If You Are the One- -
Qin Fen, a funny, honest, single inventor, met a girl called Smiley, who was in agony of her boyfriend's betrayal. They traveled to Hokkaido, tried to help Smiley cure her pain in heart, and both of them gradually found their true love and life redemption during the journey.
Qin Fen, a funny, honest, single inventor, met a girl called Smiley, who was in agony of her boyfriend’s betrayal.
They traveled to Hokkaido, tried to help Smiley cure her pain in heart, and both of them gradually found their true love and life redemption during the journey.
China’s great hit-maker and FEFF favourite Feng Xiaogang gives his latest blockbuster If You Are The One a surprising new spin. Udine audiences have enjoyed his films since the beginning of FEFF, comedies like Cell Phone and World Without Thieves. If You Are The One is a romantic comedy, a commercial world spoof, and a social satire, all the genres this master of pop movie making is famous for. But his newest film, a huge hit during China’s biggest movie season at the end of last year, is something more, something unexpected. Hilariously sharp dialogue and penetrating social commentary are here integrated with something deeper; a romantically tragic air, a poignant sadness of tone that takes Feng’s cinema to places it’s never been before.
The film’s star, Ge You, is probably the most popular movie star in mainland China. He has appeared in all of Feng Xiaogang’s comedies: he gives their wordplay the characteristically spicy, mordant, deadpan performance that defines humour for Beijing audiences. Here he plays Qin Fen, an inventor who strikes it rich when his latest device, the CRT2008 (Conflict Resolution Terminal), blows away venture capitalist Fan Wei (China’s second most popular comedian, here in a deliciously understated role). The device, in fact, is a simple plastic tube, into which parties in conflict can insert their hands, in a game of “rock paper scissors”. It’s a typically ridiculous Feng Xiaogang conceit, but one that launches the film into its central romantic comedy and nods, warily, at the same time, at the current Chinese Communist Party’s campaign for hexie, i.e. harmonious resolution of disputes.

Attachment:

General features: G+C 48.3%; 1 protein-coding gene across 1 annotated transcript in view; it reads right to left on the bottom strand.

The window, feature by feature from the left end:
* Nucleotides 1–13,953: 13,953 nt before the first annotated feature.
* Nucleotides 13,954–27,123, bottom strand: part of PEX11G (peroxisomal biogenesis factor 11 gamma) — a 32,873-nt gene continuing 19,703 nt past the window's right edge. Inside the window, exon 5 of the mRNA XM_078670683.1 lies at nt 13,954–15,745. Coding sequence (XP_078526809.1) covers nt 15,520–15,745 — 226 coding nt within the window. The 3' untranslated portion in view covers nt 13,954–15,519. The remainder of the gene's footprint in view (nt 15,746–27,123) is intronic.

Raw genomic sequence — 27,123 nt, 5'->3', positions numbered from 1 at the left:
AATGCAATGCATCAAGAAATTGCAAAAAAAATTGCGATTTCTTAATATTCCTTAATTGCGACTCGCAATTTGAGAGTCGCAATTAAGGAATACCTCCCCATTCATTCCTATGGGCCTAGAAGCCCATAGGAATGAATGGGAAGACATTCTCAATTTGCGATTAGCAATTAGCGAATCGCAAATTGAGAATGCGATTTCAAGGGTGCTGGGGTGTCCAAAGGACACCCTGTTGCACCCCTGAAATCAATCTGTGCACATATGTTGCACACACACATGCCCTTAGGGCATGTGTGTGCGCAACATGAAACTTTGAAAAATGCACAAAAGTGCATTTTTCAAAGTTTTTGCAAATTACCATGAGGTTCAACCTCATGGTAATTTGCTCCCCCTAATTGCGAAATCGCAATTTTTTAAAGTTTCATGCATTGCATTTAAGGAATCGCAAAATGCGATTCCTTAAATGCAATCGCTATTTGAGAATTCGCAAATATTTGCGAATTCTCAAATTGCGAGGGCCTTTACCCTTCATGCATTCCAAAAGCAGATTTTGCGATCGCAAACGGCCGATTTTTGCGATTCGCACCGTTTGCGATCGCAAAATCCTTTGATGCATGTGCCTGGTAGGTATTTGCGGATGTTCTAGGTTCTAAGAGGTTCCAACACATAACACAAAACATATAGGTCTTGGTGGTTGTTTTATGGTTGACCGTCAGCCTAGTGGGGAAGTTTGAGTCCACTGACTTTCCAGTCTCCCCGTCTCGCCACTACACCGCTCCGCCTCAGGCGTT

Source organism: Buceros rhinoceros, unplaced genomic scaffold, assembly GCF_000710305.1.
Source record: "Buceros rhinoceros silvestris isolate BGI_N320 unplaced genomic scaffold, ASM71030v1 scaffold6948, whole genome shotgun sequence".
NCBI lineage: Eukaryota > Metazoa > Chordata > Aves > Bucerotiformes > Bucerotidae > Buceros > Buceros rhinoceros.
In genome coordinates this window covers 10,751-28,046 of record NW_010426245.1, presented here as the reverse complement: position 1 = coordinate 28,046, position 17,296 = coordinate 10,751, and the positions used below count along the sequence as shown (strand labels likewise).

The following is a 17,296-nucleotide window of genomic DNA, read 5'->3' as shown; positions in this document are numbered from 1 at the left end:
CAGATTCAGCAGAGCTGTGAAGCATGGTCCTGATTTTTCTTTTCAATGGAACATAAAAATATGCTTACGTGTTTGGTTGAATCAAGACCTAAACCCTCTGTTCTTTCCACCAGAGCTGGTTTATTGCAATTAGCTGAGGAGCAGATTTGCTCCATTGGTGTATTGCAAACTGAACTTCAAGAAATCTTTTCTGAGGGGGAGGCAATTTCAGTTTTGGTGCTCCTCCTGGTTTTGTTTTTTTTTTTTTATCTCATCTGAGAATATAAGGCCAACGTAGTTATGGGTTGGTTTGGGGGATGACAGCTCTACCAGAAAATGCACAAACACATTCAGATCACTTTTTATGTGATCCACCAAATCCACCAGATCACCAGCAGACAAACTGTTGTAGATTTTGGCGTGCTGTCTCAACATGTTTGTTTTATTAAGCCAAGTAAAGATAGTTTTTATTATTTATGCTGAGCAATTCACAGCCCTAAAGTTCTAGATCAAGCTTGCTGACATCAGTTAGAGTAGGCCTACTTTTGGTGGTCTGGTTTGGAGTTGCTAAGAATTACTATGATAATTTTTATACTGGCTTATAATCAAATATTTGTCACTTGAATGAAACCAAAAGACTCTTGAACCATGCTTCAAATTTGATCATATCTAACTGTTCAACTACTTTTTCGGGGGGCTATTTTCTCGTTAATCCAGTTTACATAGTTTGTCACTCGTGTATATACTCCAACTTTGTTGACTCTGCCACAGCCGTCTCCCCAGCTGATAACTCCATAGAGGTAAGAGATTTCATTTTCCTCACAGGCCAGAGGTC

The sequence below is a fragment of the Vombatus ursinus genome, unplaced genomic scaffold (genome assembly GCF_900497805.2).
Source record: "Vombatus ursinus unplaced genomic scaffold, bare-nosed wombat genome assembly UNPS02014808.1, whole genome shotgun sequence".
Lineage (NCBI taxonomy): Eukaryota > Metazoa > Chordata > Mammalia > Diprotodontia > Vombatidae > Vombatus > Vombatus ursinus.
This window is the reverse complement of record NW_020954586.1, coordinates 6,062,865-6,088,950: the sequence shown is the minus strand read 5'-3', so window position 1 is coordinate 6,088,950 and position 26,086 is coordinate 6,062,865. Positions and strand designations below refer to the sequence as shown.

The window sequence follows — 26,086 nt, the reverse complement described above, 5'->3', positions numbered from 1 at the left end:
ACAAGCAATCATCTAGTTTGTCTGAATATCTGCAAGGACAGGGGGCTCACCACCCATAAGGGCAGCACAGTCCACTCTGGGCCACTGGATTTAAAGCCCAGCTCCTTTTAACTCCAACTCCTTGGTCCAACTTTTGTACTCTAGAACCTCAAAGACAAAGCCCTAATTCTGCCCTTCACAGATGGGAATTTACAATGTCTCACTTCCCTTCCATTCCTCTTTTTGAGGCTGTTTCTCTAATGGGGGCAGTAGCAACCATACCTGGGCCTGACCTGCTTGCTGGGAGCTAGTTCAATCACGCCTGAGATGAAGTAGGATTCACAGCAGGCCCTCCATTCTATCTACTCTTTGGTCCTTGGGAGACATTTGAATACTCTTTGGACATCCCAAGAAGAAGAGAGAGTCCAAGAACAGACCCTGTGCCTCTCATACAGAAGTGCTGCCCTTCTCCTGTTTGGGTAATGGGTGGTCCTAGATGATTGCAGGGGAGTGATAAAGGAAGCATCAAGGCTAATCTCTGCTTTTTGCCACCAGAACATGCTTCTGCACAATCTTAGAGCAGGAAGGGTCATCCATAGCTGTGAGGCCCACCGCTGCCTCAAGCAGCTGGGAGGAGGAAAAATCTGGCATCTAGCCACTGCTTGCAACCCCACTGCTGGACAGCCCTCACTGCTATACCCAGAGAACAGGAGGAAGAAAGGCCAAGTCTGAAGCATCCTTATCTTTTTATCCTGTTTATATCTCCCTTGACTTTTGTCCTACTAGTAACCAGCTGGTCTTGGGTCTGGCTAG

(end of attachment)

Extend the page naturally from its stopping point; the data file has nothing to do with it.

Qin Fen, now a rich man, embarks on a search for an ideal wife: the film’s Chinese title, feicheng wurao or “serious replies only”, refers to the last line of an unusual marriage wanted ad that Qin Fen composes, specifying that his ideal mate should be not too successful, not too beautiful, but able to fold sheets to his exact specifications. Several dating mishaps include a surprisingly daring scene (for China) with Qin’s old male buddy (brilliant theatre actor Feng Yuanzheng) who admits an attraction for Qin that Qin has a hard time dealing with. But when Qin meets Xiaoxiao, played by Taiwanese star Shu Qi, he’s blown away by her supernatural beauty. Although they quickly decide that their rapport is more best buddies than lovers and potential mates.
As Qin Fen continues his futile romantic quest, he continually returns to Xiaoxiao, and Shu Qi has the acting chops (not to mention the looks) for the part. The film’s daring move is to focus on her, especially her revelation that she’s irreconcilably, tragically sorrowful, the victim of an irresolvable love affair with a married man (Alex Fong). Shu Qi here shows depths of feeling: she’s a serious, gifted actress when the role is right. Tragic love and romantic love battle it out, but Feng Xiaogang knows how to keep both genres eerily well in balance: rather than conflicting, they mutually support and deepen each other. Qin Fen’s verbal dexterity and surprising emotional maturity are just the support Xiaoxiao needs, and their growing friendship leads through intimacy to something unexpectedly touching.
Feng takes advantage of scenic locations (the action shifts from Beijing to Hokkaido), not to mention a bevy of high profile product placements (it’s Chinese shamelessly commercial cinema, after all) to move the film in entirely unexpected directions. We can see how he uses his recent experiments with period tragedy (The Banquet) and dramatic war epic (The Assembly) to enrich his comedic gifts, giving this work a new richness and expansive ambition. Funny, moving, surprising, and thoroughly satisfying.